Latest stories

Two female RCMP officers walk side by side on a street.

Mentoring officers for a career in major crime (Major Crimes – Part 4)

RCMP mentors help provide on-the-job training to officers looking for new opportunities in investigative police work. Credit: RCMP

In Part 4 of our major crimes series, Gazette magazine features a mentoring program in the Yukon that gives RCMP officers a chance to learn new skills and see if major crime work is the right choice for them.

By Paul Northcott

While the RCMP training academy prepares cadets for their first assignments, on-the-job mentors help provide new officers with insight into the intricacies of investigative police work.

That's the intent of Yukon's Major Crime Mentorship Program, which was developed to provide an opportunity for officers to determine if major crime work is a career choice to pursue and for senior officers to identify potential candidates.

"I've seen other mentorship programs and I know the value," says Sgt. Greg Holmberg, who works with the Major Crime Unit (MCU) in the Yukon and helped launch the program. "It exposes Major Crime Unit work to those who are interested and qualified, gives us an opportunity to cultivate that interest while also providing an extra body to support the unit's work."

Learning up close

In Yukon, the pilot program is open to constables and corporals with at least two years of service and who have demonstrated potential in conducting serious crime investigations.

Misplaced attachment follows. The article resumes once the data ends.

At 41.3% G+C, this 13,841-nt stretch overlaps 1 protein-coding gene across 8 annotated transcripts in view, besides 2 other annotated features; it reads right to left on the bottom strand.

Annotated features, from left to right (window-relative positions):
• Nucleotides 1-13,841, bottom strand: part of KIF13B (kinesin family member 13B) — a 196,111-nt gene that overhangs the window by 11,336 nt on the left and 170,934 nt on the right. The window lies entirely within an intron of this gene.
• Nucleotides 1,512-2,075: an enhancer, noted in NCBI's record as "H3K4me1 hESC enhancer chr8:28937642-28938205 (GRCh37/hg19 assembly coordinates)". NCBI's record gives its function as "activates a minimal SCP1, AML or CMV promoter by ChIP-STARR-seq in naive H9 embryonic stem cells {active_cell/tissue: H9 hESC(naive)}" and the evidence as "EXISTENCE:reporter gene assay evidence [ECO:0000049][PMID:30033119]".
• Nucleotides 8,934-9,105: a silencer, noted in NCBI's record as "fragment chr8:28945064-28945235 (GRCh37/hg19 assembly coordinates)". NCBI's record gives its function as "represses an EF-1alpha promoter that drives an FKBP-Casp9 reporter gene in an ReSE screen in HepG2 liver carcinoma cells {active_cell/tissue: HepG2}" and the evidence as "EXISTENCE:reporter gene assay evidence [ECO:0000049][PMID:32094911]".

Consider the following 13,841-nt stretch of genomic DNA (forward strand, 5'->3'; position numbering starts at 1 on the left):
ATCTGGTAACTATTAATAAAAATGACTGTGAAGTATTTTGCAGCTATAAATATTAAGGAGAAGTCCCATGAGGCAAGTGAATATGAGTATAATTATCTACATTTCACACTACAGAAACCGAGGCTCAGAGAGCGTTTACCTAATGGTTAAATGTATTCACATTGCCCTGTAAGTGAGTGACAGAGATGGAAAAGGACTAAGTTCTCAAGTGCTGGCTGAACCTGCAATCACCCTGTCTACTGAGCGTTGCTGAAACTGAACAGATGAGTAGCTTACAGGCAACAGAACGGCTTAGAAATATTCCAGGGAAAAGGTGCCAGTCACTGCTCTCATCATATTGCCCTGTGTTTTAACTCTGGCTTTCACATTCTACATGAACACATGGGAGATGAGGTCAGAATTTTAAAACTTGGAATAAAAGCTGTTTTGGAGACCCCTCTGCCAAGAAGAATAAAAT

Candidates spend 30 days with major crime investigators and other plain-clothes units such as the General Investigative and Forensic Identification Sections. However, those days may be broken into two or more sections depending on the officers' availability.

Cst. Emma Leslie in 2019 shadowed members of the MCU, which investigates homicides, attempted murders, suspicious deaths and serious crimes.

"It gave me the chance to see all aspects of the unit's work up close and it's something I might want to do down the road," says Leslie, who works on domestic violence and sexual assault cases in Whitehorse. "The work certainly changes from day to day."

Leslie says she learned more about investigations, interview techniques, case management and was present when investigators met with the family members whose relative was killed. The suspect in the case was eventually convicted of manslaughter.

"It was interesting to be a part of the mentorship program. For the most part, in my policing career, once the court case is over, that's the end of it for me," says Leslie. "But there was something to be said for making that connection with the family, even though it was challenging to be a part of."

Developing new skills

Leslie's mentor, Cst. John Gillis, says the program is an excellent way for officers to experience new facets of policing.

"That's especially true in smaller detachments where members may not get as much exposure to specialized sections as those who work in larger centres," he says.

Holmberg adds that's significant no matter what career path the mentored officer follows.

"Sure we want people to come to the unit," he says. "But ultimately, no matter if they decide to apply and join an MCU or not, it's also important that when they leave they return to their detachments as better police officers."

The Yukon Major Crime Mentorship Program will be offered again in late 2020 or early 2021.

Date modified: